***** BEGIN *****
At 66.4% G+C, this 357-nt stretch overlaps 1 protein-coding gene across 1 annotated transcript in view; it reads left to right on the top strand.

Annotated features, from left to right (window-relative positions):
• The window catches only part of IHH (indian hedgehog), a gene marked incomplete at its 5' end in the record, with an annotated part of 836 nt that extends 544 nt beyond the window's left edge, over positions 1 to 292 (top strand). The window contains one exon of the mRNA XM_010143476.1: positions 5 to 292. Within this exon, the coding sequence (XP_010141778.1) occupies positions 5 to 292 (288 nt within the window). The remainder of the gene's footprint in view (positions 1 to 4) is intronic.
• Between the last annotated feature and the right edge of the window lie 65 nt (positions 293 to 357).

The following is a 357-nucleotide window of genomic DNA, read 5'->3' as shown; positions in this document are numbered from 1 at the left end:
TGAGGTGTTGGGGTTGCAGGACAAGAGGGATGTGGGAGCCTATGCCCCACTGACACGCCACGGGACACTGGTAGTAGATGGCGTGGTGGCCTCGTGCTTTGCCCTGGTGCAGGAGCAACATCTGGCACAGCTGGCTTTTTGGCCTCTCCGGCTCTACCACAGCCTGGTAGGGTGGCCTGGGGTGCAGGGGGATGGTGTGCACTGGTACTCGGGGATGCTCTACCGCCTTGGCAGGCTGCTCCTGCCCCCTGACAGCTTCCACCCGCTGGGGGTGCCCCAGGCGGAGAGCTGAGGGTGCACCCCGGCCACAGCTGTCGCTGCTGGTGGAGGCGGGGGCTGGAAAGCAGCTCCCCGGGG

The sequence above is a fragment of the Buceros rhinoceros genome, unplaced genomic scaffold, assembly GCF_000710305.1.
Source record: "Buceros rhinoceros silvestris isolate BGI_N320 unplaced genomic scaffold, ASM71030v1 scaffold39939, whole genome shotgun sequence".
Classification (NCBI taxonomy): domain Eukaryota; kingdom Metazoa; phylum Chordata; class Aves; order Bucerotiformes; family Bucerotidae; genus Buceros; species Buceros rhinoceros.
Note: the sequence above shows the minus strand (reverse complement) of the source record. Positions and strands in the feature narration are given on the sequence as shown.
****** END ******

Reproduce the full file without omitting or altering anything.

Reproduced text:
At 66.4% G+C, this 357-nt stretch overlaps 1 protein-coding gene across 1 annotated transcript in view; it reads left to right on the top strand.

Annotated features, from left to right (window-relative positions):
• The window catches only part of IHH (indian hedgehog), a gene marked incomplete at its 5' end in the record, with an annotated part of 836 nt that extends 544 nt beyond the window's left edge, over positions 1 to 292 (top strand). The window contains one exon of the mRNA XM_010143476.1: positions 5 to 292. Within this exon, the coding sequence (XP_010141778.1) occupies positions 5 to 292 (288 nt within the window). The remainder of the gene's footprint in view (positions 1 to 4) is intronic.
• Between the last annotated feature and the right edge of the window lie 65 nt (positions 293 to 357).

The following is a 357-nucleotide window of genomic DNA, read 5'->3' as shown; positions in this document are numbered from 1 at the left end:
TGAGGTGTTGGGGTTGCAGGACAAGAGGGATGTGGGAGCCTATGCCCCACTGACACGCCACGGGACACTGGTAGTAGATGGCGTGGTGGCCTCGTGCTTTGCCCTGGTGCAGGAGCAACATCTGGCACAGCTGGCTTTTTGGCCTCTCCGGCTCTACCACAGCCTGGTAGGGTGGCCTGGGGTGCAGGGGGATGGTGTGCACTGGTACTCGGGGATGCTCTACCGCCTTGGCAGGCTGCTCCTGCCCCCTGACAGCTTCCACCCGCTGGGGGTGCCCCAGGCGGAGAGCTGAGGGTGCACCCCGGCCACAGCTGTCGCTGCTGGTGGAGGCGGGGGCTGGAAAGCAGCTCCCCGGGG

The sequence above is a fragment of the Buceros rhinoceros genome, unplaced genomic scaffold, assembly GCF_000710305.1.
Source record: "Buceros rhinoceros silvestris isolate BGI_N320 unplaced genomic scaffold, ASM71030v1 scaffold39939, whole genome shotgun sequence".
Classification (NCBI taxonomy): domain Eukaryota; kingdom Metazoa; phylum Chordata; class Aves; order Bucerotiformes; family Bucerotidae; genus Buceros; species Buceros rhinoceros.
Note: the sequence above shows the minus strand (reverse complement) of the source record. Positions and strands in the feature narration are given on the sequence as shown.